March 29, 2016
Once you start composting, you can’t go back. Maybe it’s the immediate difference you see in the amount of waste you throw away each day, or the excitement of seeing food turn into rich and healthy soil, or the fact that composting is a simple way we can nourish the earth that nourishes us.
I live in the countryside now, and when I adopted a brood of chickens from a friend who was moving into an apartment, the only caveat was that she be able to stop by whenever she wanted to visit the chickens and feed them her food scraps. “I just can’t throw food away,” she explained, and I completely understand. Before I moved to the Loire Valley, I had already become a composting convert.
March 15, 2016
While the idea of requesting a doggy bag in a restaurant feels foreign to the French, steps towards reducing food waste in the country are a source of national pride. Restaurants that serve over 180 meals per day are now being pressured to provide doggy bags to customers who request them, a practice that is rare- but might change- among French diners. The initiative is the result of a growing anti-gaspillage or anti-food waste movement, which has lead to groundbreaking legislation in the country.
While the doggy bag measure is one step towards reducing annual food waste in France, which amounts to over seven tons of food each year, other larger sweeping laws are tackling the problem on an industrial level. One such measure is a unanimously passed law that was enacted in early February requiring supermarkets to donate unsold and almost-expired food to charities.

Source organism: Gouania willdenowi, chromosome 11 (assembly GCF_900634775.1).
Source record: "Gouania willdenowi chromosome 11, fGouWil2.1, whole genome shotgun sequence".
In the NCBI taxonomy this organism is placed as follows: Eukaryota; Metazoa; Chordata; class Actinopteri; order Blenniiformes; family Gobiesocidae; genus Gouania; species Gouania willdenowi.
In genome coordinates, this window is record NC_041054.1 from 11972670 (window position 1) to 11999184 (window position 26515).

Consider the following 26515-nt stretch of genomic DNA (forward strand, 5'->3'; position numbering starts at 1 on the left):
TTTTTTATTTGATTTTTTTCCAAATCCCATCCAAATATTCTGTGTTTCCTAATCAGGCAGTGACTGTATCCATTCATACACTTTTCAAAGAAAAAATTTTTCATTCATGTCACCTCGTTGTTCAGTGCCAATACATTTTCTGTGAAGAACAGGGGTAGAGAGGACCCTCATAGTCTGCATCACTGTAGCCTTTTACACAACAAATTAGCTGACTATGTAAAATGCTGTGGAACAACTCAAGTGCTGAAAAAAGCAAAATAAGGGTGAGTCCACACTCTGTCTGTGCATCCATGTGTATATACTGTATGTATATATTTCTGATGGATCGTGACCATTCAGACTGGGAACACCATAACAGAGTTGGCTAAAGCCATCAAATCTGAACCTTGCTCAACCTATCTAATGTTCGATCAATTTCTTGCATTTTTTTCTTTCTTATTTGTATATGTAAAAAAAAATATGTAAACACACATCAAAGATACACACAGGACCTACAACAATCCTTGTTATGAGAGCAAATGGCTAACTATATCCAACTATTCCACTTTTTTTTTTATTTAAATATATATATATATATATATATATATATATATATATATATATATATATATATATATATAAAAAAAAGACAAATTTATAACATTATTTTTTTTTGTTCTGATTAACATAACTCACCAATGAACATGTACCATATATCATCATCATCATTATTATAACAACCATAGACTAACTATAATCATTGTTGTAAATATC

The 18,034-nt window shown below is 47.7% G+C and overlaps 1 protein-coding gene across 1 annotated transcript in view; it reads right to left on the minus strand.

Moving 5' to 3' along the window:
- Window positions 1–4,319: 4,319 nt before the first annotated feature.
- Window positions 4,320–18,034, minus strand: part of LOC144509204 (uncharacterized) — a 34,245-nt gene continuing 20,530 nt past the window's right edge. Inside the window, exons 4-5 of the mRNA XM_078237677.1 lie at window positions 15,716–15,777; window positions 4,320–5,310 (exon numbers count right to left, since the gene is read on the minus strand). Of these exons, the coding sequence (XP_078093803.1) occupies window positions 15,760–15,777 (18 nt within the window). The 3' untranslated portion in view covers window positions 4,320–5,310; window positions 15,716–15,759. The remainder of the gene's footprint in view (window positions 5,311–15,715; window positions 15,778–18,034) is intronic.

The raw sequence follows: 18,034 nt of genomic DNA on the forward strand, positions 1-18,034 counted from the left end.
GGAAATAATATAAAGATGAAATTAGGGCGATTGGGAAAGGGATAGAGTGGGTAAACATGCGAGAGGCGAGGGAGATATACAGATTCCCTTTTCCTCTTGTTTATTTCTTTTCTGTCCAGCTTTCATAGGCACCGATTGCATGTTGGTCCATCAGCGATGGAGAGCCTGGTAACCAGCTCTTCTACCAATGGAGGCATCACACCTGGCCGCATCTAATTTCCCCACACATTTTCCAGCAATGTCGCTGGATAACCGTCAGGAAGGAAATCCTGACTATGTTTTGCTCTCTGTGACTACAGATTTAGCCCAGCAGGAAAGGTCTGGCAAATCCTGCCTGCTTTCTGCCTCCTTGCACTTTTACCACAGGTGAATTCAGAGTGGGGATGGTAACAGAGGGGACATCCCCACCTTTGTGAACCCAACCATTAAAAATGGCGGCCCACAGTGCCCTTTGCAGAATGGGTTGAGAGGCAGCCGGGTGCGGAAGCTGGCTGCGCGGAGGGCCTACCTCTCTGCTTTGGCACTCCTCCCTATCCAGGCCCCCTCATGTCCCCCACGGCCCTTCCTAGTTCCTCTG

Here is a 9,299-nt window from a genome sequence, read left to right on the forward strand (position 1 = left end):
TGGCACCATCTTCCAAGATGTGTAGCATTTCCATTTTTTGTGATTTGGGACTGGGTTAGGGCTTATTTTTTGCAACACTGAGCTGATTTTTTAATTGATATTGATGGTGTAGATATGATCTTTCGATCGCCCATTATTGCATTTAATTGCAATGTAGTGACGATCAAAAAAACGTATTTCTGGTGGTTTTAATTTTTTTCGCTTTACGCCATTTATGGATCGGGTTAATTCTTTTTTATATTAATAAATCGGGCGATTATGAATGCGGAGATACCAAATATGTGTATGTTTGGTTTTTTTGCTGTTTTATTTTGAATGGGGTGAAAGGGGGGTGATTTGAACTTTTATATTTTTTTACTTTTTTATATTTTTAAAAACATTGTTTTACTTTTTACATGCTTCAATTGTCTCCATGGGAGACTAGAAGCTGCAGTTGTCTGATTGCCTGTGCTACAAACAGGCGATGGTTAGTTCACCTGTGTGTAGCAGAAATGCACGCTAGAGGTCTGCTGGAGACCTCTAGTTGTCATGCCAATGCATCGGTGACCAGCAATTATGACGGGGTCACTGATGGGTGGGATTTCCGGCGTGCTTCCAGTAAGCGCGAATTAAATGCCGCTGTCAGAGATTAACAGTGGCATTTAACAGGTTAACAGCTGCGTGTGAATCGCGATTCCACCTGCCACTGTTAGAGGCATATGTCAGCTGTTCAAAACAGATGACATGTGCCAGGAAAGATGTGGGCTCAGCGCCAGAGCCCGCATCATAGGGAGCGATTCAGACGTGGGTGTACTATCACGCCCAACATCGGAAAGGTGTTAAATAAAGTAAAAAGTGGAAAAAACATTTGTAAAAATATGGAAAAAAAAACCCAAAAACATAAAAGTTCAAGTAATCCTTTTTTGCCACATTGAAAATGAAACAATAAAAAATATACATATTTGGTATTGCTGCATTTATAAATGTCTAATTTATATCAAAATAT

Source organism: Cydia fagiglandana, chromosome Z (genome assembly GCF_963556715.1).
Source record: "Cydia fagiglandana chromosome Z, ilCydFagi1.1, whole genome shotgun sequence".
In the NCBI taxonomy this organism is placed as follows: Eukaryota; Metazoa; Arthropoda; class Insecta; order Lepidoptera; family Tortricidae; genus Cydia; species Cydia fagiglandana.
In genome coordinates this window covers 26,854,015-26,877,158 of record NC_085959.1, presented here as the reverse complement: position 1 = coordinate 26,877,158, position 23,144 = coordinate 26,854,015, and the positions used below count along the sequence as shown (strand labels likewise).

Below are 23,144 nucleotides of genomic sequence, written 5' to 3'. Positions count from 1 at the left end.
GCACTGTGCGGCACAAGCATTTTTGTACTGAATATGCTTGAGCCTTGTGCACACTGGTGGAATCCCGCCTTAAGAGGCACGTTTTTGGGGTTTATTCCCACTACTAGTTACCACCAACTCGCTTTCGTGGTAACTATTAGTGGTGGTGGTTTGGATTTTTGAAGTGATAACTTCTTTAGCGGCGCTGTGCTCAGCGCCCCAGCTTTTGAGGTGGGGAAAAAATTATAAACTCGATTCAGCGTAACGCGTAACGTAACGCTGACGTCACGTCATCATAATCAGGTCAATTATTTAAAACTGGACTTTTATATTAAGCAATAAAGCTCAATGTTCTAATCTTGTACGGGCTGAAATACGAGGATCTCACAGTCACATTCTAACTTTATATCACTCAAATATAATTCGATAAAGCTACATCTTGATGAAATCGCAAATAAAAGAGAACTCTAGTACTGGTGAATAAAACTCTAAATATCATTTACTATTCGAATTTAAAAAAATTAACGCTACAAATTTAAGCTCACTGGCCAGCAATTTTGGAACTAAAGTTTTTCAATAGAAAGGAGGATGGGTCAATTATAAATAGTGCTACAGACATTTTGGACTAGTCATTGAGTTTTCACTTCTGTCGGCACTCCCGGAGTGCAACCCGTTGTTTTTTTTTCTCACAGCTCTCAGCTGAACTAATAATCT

November 23, 2015
BioCoop, a French organic grocery chain, has opened BioCoop21: Paris’ first all bulk, organic pop-up shop with over 250 options to buy 100% en vrac. The aroma of ripe fruit welcomes customers who come to fill up on groceries at this pocket-sized shop in Paris’ 10ème arrondissement. Small paper bags or durable glass containers can be purchased for one’s dry goods, which include teas, coffees, grains, and legumes. Ideally, clients will bring their own containers, cloth, and paper bags for their bulk shopping needs.
October 20, 2015
I presently have the wonderful fortune of spending fall in Paris, carb overloading and seizing every opportunity to practice my French. But when my phonetics fail me and the non-French accent is detected, forcing a sometimes defeated “j’habite à New York en fait,” I am always met with enthusiasm and professions of love for the city I’ve called home for the last eight years.
October 8, 2015
Once a country girl, always a country girl. Or at least it turned out that way for Zoé Kovacs, one of the owners of L’Epicerie Végétale, a new flower and produce market and cold-press juice bar in the 11th arrondissement.
Having made a name for herself as a fashion photographer with clients like Sephora, Zoé and her business partner Guillaume Servet reached a point where life in the fashion fast lane was no longer what they wanted. After spending nearly a year working for a small organic produce store and learning the ins and outs of working directly with independent producers, Zoé and Guillaume opened L’Epicerie Végétale at the end of September. The vision? To make everything as local and seasonal as possible.
September 23, 2015